In a tall Mason jar, add the garlic cloves, egg, lemon juice, Worcestershire sauce, Dijon, 2 T. Parmesan cheese, salt, and pepper. Blend with a hand blender while gradually adding the olive oil in a slow, steady stream. Mix until the mixture is thick and creamy.
In a large salad bowl, toss the romaine lettuce with desired amount of the dressing. About half or one third should be enough. Add the remaining 3 T. grated Parmesan cheese and breadcrumbs; toss again.
A beautiful and delicious dessert to create with summer's best berries.
1tart crust recipe
2pintsblueberries, washed, set aside to dry on paper towels
1cupraspberries, washed set aside to dry on paper towels
1 1/2cupswhole milk
Prepare the tart shell. Set aside.
Prepare the cream filling:
In a saucepan set over moderate heat, whisk the egg yolks. Gradually whisk in the sugar in a thin stream. (Gradually adding the sugar assures the eggs will not become grainy.)
Whisk until pale yellow in color and ribbons form when dropped from the whisk.
In a separate bowl, sift together the flour and cornstarch. Beat into the egg mixture.
Gradually pour the hot milk into the egg mixture, stirring with a wooden spoon. Scrape the sides and bottom of the pan as the sauce cooks. Do not let it boil as it thickens. When it coats a spoon well and leaves a trail when you draw a finger across the surface of the spoon, the pastry cream is ready.
(If the cream is overcooked the eggs will scramble.)
Immediately remove from heat. Pour through a sieve into a bowl and set over ice bath for about 5 minutes. The ice bath will stop the cooking. Stir in the butter. And then the vanilla. Cover the surface with plastic wrap. Refrigerate until set, about 2 hours.
To assemble the tart:
Pour the pastry cream evenly into the prepared tart shell. Arrange the blueberries and raspberries.
Cheaper by the dozen . . . and more delicious! Surprisingly homemade bagels are better than 99% of the bagels available at grocery stores and bakeries.
During quarantine, there has been a recent surge in homemade bread baking. So if you are looking for a new bread recipe, this one’s for you!
After testing several bagel recipes for the best one, we discovered a few special techniques and ingredients that drastically improve the bagels’ flavor and texture. Try this recipe . . . in no time at all you will be a champion bagel baker!
The Secret Ingredient:
Non-diastatic malt powder. It is a sweet derivative of roasted barley. It gives the bagels their distinctive shiny crust. Add it to the dough and to the water bath.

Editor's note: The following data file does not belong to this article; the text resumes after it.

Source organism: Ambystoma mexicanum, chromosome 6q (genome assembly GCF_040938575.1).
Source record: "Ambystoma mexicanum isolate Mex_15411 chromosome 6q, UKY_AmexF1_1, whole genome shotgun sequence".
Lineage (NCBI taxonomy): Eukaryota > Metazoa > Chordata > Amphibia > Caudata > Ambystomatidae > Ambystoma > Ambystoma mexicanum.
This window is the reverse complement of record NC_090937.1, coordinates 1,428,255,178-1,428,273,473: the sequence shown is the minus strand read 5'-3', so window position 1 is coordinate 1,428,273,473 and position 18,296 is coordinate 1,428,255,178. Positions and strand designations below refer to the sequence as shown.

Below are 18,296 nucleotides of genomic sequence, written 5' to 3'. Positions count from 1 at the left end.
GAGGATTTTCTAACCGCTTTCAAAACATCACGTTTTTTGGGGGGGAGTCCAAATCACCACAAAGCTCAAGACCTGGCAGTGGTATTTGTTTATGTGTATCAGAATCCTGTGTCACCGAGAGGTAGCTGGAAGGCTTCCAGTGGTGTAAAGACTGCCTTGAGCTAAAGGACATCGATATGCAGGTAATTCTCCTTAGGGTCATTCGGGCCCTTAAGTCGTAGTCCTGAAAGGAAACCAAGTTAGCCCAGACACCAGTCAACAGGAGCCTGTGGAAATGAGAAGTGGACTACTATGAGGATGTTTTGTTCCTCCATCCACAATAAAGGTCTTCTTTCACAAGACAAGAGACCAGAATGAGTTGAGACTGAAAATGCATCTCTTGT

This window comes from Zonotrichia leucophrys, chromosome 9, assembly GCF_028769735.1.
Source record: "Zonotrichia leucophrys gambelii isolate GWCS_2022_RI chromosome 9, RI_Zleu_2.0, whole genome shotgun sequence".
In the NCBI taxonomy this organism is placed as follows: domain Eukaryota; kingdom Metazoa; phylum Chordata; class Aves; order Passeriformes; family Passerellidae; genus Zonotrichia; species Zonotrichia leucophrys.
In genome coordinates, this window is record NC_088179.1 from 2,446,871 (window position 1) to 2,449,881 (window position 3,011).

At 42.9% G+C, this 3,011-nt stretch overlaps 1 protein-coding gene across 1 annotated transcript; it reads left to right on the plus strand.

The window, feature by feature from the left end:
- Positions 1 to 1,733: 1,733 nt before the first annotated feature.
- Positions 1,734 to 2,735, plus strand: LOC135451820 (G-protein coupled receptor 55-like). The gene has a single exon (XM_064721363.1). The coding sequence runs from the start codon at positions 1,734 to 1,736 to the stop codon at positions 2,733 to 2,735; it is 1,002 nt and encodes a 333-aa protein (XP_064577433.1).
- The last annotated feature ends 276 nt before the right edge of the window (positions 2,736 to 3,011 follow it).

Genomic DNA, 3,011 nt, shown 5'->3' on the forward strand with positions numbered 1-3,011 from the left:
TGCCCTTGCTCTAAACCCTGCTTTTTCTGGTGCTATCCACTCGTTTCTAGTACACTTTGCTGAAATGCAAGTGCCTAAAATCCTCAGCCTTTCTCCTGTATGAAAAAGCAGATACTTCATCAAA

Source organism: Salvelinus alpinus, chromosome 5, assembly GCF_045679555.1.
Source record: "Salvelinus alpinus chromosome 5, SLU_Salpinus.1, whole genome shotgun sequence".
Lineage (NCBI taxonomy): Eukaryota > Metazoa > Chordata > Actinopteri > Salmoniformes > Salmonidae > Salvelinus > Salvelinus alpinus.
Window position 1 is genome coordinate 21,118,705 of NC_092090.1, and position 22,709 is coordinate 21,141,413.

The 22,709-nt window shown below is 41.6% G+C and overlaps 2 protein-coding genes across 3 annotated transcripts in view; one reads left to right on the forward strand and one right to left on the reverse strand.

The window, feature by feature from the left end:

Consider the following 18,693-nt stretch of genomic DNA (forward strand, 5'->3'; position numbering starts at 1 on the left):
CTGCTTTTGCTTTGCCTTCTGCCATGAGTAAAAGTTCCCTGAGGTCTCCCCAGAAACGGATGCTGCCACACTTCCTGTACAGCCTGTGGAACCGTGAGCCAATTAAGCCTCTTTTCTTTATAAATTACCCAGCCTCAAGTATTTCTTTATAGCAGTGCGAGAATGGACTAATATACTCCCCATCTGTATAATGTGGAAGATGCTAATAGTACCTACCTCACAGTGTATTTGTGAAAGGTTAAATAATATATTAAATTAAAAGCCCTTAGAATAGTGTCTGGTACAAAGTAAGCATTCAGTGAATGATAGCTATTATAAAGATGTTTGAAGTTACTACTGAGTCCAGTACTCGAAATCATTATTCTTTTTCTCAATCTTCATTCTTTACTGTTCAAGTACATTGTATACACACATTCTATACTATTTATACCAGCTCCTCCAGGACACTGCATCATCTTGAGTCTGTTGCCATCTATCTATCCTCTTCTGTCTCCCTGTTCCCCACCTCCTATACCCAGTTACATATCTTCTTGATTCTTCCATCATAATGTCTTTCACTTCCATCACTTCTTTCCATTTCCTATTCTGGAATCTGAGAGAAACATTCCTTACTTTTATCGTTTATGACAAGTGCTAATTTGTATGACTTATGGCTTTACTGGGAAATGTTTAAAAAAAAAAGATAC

The Secret Techniques:
After the second rise, gently press a whole into the center of each bagel.
Drop the bagels in a gently simmering water bath with non-diastatic malt powder.
Impress you friends and family with these soft on the inside, chewy on the outside, bagels. Bagel-making techniques are easy to master for novice or experienced bread bakers.
Bake them for less than $3 or buy them for $20 per dozen!
2tablespoonsnon-diastatic malt powder
1 1/2cups lukewarm water - not exceeding 110Fº
Water bath: 2 quarts water and 2 tablespoons non-diastatic malt powder
Toppings to add before baking: Everything Bagel Topping by King Arthur Flour®, sesame seeds, poppy seeds, dried onion flakes, or your favorite topping
Vegetable oil and cornmeal for baking sheets
Your favorite cream cheese to spread on the plain or toasted bagels.
In the bowl of a standing electric mixer fitted with a paddle attachment, combine all of the dough ingredients. Beat for a couple of minutes. Switch the attachment to the dough hook and continue mixing until the dough "thwaps" the side of the bowl. The dough will be quite stiff.
Place the dough in a lightly greased bowl, cover with a clean, damp dish towel; set aside to rise for 1 - 1 1/2 hours. The dough will become puffy.
Preheat the oven to 425Fº.
Generously sprinkle corn meal onto a Silicone Baking Liner Mat placed on a jelly roll pan; set aside.
Pour the toppings into individual pie plates or bowls; set aside.
Prepare the water bath by heating the water and the non-diastatic malt powder to a gently simmering boil in a large, wide-diameter pan.
Transfer the dough to a Silicone Baking Liner Mat. With a pastry scraper, divide into 12 equal potions. Roll each portion or shape into a smooth, round ball. Place the balls on a lightly oiled baking sheet. Cover with a clean dish towel; set aside for 30 minutes.
With your thumb poke a hole in the center of each dough, and form into a bagel shape. (The center doesn't need to be too large).
Drop the bagels into the water three at a time. Let them simmer for a minute, flip over, then simmer for another minute. Remove with a slotted spoon, return to the oiled sheet to dry for just a couple of minutes. Continue with the remainder of the dough balls.
Dip the bagels one at a time into the toppings. Arrange on the prepared cornmeal-sprinkled baking sheet.
Bake for 20 - 25 minutes, until golden brown.
Serve with your favorite cream cheese. Enjoy!
Store in an air-tight container for up to one week.
What if I don't have bread flour?
No worries. You can substitute all-purpose flour for bread flour. Measure 4 cups of all-purpose flour. Remove 2 tablespoons of the flour and replace with 2 tablespoons of vital wheat gluten.